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Fair Play to Theatre

This year we were delighted to host a post-show discussion with artist Diana Varco on her Fringe show ‘Shattered’, which talks about her experiences of mental health, stigma and trauma recovery.

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Mental health was a hot topic at this year’s Edinburgh Fringe — both on and off stage. Every year performers do an amazing job of sharing their experiences of mental health to encourage open and honest conversation and tackle stigma.

This year we were delighted to host a post-show discussion with artist Diana Varco on her show ‘Shattered’, which talks about her experiences of mental health, stigma and trauma recovery.

To tell us more, Social Movement Officer Maeve went to watch the show and co-host the audience talkback after the performance.

Shattered — Diana Varco

In this funny, powerful and moving one-hander Diana Varco inhabits 35 characters which form different aspects of her personality, for example Shame is represented as a monstrous figure, taunting Diana over her most painful experiences; Security is swaggering and streetwise; Honesty is nerdily precise. The show follows the messy journey of recovery that follows Diana’s survival of a rape through her inhabiting these different personas.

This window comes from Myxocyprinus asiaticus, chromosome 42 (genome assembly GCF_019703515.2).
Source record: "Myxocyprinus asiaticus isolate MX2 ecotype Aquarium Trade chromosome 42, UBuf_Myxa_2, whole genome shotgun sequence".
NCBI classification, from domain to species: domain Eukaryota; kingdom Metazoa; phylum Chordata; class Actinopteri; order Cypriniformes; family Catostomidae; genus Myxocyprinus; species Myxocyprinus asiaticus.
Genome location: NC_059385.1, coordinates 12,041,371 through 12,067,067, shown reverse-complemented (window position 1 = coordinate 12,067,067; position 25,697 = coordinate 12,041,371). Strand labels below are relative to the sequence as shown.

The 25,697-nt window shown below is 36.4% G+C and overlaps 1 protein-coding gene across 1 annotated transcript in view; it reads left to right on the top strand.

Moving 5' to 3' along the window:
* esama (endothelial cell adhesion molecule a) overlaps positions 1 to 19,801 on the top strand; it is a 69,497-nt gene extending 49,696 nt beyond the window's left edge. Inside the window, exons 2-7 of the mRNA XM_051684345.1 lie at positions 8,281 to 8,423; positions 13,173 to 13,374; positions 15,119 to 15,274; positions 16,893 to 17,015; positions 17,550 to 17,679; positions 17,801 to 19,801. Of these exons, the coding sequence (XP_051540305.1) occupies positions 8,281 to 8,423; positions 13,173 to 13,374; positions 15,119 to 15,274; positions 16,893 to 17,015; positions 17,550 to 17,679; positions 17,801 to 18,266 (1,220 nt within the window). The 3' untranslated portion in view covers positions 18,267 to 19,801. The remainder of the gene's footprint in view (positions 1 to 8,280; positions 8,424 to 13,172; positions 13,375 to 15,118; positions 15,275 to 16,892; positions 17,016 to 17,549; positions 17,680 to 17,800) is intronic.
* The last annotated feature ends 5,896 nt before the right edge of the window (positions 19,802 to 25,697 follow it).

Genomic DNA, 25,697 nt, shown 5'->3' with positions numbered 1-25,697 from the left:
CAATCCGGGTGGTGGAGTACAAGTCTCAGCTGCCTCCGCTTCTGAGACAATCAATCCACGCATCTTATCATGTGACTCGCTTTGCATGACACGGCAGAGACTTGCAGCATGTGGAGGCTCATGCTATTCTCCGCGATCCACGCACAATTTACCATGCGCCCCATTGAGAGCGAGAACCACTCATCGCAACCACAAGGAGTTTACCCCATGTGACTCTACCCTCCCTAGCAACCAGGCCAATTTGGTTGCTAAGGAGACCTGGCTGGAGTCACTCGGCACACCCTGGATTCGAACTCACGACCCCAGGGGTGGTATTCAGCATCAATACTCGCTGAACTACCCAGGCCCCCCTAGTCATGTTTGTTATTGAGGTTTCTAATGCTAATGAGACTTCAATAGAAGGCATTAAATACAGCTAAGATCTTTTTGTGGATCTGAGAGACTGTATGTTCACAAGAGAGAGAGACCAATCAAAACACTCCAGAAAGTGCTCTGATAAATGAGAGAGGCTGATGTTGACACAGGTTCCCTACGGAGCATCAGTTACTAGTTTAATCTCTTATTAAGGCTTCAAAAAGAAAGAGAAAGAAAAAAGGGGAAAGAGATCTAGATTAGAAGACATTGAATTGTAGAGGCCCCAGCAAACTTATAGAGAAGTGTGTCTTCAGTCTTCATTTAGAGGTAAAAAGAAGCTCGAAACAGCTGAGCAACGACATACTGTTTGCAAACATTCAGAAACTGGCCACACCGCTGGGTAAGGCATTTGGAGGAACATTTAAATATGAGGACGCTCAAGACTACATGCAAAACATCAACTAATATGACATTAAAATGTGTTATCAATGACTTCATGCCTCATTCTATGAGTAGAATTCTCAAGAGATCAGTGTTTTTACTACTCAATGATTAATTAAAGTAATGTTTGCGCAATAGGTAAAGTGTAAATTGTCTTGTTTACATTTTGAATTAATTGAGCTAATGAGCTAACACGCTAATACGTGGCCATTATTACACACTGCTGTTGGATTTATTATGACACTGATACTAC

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Shattered is a great example of how theatre can work as a tool to break down mental health stigma, both by helping to confront the performer’s own self-stigma through the character of Shame. And by allowing the audience to gain an insight into how the effects of trauma can play out over years, and what recovery might look like.

Diana invited See Me to come co-host and audience talkback after the performance. We were joined by performers from Suicide Pact and XOXO Moongirl, other shows in this year’s Fringe exploring similar topics. We discussed the particular role theatre has in telling our stories and how ‘showing rather telling’ can sometimes resonate most effectively with an audience. The performers shared how struck they were by the number of people who had approached them after their performances to say they had felt something similar and thought they were the only one. In a sense through shows like Shattered performers are working on behalf of whole group of people who may be unable to fully share their own unique personal story with others, but are helped to feel less alone and better understood by the articulation of this one.

Written by

Scotland's national programme to end mental health stigma and discrimination.

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